Melissa Kron is an Indiana native who has called Columbia home for almost 11 years. She studied animal science with an emphasis in dairy genetics at Western Kentucky University. Melissa is a senior lab technician for Idexx/RADIL. Over the past 4 years, she has fostered 144 dogs from several rescues and shelters in Columbia.
Growing up on a dairy farm, you are surrounded by a menagerie of animals. Taking care of the dairy cattle on our farm was a passion for me, so when my parents retired nearly 5 years ago, there was a void I needed to fill.
Having a degree in animal science, I wanted to lend my knowledge and experience helping in the community. Having never set foot in an animal shelter, I decided to try something new. I started volunteering at the Columbia Humane Society. The cages were always full, and so many dogs were more than ready to join me on a walk and receive attention.
I knew it was a shelter that euthanized animals. I put it in the back of my mind until one day, when a walk I took with one of the dogs ended up longer than planned. When we arrived back at the shelter, the managers were going over “the list.” There were seven that day. My stomach wrenched.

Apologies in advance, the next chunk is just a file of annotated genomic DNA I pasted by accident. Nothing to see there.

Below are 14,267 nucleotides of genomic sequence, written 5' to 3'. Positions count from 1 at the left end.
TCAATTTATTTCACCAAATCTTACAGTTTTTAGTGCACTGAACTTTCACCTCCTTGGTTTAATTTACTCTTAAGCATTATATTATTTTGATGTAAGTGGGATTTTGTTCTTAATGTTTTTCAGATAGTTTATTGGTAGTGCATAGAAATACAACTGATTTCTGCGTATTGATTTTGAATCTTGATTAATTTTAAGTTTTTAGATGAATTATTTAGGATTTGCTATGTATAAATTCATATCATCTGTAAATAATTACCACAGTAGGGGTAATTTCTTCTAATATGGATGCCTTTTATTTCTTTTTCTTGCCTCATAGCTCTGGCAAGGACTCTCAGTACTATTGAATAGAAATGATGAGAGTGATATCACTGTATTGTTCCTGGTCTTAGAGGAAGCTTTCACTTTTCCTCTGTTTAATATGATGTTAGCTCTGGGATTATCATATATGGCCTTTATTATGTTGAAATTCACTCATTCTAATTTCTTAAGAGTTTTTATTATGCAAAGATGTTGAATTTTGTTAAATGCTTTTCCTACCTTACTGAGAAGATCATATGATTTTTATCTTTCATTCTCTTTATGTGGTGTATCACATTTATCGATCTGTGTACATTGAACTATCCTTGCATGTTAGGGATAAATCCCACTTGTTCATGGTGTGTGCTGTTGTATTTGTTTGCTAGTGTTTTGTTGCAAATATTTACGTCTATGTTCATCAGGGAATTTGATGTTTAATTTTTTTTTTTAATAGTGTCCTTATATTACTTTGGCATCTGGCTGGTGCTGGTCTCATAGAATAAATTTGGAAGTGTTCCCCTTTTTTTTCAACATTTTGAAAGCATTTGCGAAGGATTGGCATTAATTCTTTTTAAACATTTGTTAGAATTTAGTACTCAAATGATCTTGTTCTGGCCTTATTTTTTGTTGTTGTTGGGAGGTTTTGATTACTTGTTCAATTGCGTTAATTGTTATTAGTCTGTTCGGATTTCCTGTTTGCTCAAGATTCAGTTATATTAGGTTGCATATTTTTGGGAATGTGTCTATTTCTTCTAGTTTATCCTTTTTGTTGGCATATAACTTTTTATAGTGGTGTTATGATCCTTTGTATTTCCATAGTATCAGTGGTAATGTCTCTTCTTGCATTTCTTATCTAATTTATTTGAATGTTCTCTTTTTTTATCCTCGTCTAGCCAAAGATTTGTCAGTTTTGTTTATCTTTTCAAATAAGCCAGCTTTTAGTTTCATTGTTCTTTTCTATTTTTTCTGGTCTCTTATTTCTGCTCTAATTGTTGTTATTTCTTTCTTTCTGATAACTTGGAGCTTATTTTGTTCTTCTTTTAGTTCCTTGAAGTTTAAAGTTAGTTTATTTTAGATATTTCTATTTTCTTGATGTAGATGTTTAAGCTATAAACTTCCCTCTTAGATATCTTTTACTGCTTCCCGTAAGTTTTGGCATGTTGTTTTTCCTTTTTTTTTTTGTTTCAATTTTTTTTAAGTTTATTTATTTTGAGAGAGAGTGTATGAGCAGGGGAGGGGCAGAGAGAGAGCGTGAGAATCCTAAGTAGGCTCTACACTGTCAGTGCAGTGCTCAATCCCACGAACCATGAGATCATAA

Although at the time, I couldn’t take any of the dogs that were on the list home to foster because of their large size, I eyed two small dogs I had played with previously in the week. I asked the manager if taking those two small dogs home to foster would open up two spaces. It did. I instantly saved the lives of two dogs that were minutes away from euthanasia. I saw the immediate and monumental impact I could have on these animals. I was hooked.
Now four years later, I took in my 144th foster dog. For the last three years, I have been fostering for No Kill rescues, Second Chance and Dogs Deserve Better, although I no longer foster for the Humane Society. All breeds have come through my home – Huskies, Chihuahuas, Pit Bulls, Poodles and Beagles. They have been all ages and stayed for different periods of time. They all have a story and almost always find themselves homeless at no fault of their own.
The question I hear most is how I could give them up after fostering them. I tell them that it isn’t about me; it’s about the dog. It would be selfish of me to stand in the way of someone who wants to make them a loving part of their family.
Additionally, I look at the next foster I take in and know that it most likely would have died if I had kept the last one. I run into my former fosters at the dog park, see them thriving and happy in their new homes on Facebook and receive email updates. That is a feeling that is hard to beat!
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